By Kenneth Goldsmith
© 2000 New York Press
Amid the wash of avant-garde reissues, theres been scant recognition of what was known in the 80s as the cassette underground. Sandwiched between Mail Art and the MP3 revolution, cassettes were a quick and cheap way to get homemade music into the hands of a sympathetic worldwide audience. More DIY than cutting an LP (and with none of the industry bullshit that goes along with it), the movement evinced a 60s counterculture utopianism during the Reagan years. In the introduction to his anthology of writings about the cassette underground, Cassette Mythos (Autonomedia, 1992), Robin James talks about the thrill of picking up your mail every day: "Every time you go to your mailbox you could be picking up little packages that contain impossible sounds It could be something that will pop in and totally blow you away Lots of possibilities: garage sessions of your kid sisters rock band, or someone in a fancy home lab mixing incredible feats of science, or a pioneer of popular rock, soothing meditation, or difficult industrial noise [Cassettes] are tickets to many sonic environments. Its probably not going to sound like anything you might hear on the radio." (Unless youre WFMU where, back in the day, the cassette underground releases got a lot of play. Today at the station, however, we have an enormous wall of cassettes gathering dust. Once in a while, when preparing a show, Ill glance at that wall and see scads of cool-looking music, but when it comes down to it I never play em: theyre impossible to scan and even harder to cue.)
So I was thrilled when I recently received a brochure announcing the reemergence of Generator Sound Art offering both vintage and new releases of cassette network veteranson CD. The first batch of discs30 in allare, by and large, familiar names from the world of experimental music: Nicolas Collins, Arcane Device, Pierre-André Arcand, Conrad Schnitzler, Gregory Whitehead, Chop Shop and the Haters. And then there is a series of discs that are simply whacked shit, representative of the kinds of oddball stuff on cassettes you might get in the mail: a recording of a refrigerator that makes no noise (think about it: have you ever heard of a totally silent refrigerator?); an hour of Brooklyn second-graders screaming; the sound of a Led Zeppelin 8-track tape being eaten; and an unauthorized U.S. bootleg of an unauthorized Italian bootleg of an unauthorized Dutch bootleg of Exotica music.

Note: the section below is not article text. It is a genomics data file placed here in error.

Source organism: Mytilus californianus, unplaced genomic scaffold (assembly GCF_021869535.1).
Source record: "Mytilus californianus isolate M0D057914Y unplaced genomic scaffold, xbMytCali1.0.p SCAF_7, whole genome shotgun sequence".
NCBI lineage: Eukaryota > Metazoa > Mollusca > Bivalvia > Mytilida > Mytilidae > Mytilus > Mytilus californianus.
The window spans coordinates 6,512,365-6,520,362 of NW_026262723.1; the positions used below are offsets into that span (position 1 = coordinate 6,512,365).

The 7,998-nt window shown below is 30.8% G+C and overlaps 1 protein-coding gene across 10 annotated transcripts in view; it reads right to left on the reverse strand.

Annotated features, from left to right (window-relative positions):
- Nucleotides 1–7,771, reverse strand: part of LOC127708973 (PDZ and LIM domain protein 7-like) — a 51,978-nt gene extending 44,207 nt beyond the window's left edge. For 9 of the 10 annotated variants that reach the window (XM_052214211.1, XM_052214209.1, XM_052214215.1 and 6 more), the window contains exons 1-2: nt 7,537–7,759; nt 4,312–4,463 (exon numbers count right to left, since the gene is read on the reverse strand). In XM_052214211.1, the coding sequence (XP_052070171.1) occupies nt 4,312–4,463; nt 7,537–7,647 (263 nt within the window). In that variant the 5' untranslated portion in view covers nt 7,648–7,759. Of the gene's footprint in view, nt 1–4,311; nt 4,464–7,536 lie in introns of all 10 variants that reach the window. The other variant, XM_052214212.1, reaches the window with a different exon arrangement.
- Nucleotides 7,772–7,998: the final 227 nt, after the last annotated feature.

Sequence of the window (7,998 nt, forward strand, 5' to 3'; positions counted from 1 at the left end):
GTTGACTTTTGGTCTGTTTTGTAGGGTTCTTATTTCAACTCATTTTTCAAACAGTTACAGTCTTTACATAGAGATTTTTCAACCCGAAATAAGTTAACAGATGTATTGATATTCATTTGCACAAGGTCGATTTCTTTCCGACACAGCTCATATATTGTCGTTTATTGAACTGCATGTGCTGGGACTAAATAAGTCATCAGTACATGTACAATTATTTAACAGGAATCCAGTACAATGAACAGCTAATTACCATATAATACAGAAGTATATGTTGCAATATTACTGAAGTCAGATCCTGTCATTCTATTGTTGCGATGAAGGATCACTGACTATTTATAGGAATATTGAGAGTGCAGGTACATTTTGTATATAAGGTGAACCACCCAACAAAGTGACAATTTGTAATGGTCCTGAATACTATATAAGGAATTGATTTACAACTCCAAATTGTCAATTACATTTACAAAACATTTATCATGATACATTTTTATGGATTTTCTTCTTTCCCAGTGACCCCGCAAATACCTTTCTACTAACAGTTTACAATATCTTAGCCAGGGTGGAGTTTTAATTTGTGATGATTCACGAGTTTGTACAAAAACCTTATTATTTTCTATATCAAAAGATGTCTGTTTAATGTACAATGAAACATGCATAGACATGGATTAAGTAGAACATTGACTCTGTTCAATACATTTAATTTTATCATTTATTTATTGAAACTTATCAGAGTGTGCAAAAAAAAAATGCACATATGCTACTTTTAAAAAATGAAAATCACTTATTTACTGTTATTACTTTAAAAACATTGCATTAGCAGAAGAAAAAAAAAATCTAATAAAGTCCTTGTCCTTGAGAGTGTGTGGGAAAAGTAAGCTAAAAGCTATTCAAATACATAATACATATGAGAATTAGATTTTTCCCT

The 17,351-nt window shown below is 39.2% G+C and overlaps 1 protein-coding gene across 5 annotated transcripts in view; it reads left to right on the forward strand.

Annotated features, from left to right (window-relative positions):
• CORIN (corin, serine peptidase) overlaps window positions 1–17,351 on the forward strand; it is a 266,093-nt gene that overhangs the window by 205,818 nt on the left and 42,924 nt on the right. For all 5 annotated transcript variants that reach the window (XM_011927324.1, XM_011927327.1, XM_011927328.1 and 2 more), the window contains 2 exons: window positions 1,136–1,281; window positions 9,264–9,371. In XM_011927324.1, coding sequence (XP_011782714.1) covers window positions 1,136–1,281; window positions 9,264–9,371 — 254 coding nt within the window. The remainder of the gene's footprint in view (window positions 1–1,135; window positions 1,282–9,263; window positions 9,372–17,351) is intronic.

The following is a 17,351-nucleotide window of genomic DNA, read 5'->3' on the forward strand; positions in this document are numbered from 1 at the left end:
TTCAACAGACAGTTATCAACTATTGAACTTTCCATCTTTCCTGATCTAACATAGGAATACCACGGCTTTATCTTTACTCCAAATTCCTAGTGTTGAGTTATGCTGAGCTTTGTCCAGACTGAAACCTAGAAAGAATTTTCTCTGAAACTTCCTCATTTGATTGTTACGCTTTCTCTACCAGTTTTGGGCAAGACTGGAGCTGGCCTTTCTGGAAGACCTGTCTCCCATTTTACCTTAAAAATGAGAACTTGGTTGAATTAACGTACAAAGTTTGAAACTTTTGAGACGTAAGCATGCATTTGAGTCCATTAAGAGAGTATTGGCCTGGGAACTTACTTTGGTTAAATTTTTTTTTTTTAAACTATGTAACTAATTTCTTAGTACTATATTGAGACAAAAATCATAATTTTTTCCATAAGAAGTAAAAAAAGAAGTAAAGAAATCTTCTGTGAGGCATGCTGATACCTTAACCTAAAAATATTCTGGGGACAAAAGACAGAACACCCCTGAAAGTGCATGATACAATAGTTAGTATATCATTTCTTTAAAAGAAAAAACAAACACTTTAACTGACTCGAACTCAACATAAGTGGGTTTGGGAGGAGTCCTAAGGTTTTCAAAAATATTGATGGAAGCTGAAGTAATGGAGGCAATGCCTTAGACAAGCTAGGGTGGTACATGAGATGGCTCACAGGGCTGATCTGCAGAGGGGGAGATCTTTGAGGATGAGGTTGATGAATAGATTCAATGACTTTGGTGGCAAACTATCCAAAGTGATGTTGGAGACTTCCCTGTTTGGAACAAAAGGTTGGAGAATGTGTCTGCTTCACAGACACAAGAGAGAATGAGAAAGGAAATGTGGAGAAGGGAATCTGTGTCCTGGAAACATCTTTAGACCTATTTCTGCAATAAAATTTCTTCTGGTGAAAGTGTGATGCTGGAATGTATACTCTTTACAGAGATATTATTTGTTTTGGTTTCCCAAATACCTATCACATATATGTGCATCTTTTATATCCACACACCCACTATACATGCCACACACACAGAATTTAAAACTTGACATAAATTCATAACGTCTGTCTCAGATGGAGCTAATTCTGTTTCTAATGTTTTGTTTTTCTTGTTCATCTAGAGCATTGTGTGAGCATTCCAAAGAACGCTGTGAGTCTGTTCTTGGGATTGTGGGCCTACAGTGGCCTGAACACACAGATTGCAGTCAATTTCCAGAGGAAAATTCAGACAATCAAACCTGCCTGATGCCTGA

The project grew out of a tiny East Village record store called Generator that was around for a year from 1989-1990. It was run by Ken Montgomery and displayed cassette-only releases from around the world in a gallery-like atmosphere. Montgomery had been juiced by visiting Euro DIY music shops like Staalplaat in Amsterdam and Gelbe Musik in Berlin, and wondered why there wasnt anything like them in New York. So he got himself a 600-square-foot ground floor on 3rd St. and Ave. B and began displaying his collection of tapes, organizing weekly free concerts, producing exhibitions of visual art by audio artists and setting up audio art installations in the basement of the shop. Montgomery gave the first stateside concerts of Berlin-based Conrad Schnitzler, whose electronic music he came to through Tangerine Dream, of which Schnitzler was an early member. Although Schnitzler was renowned in Europe for, among other things, being one of the first students of Joseph Beuys, he was little known here. Montgomery befriended him and won permission to "conduct" his cassette concerts in the basement of Generator, using four cassettes and eight speakers of droney electronics in complete darkness. The idea was that each concert would be unique due to the different starting times of the cassettes. Schnitzlers concerts became a weekly event at Generator, running every Saturday night.
While the store created a small buzz, in the end it proved to be too much work with little financial return. (That much of the stock wasnt for sale didnt help; Montgomery says with glee, "WFMU DJs would come in and salivate over the displays, frustrated as hell that they couldnt buy anything.") He closed up shop only to reopen for another year in West Chelsea.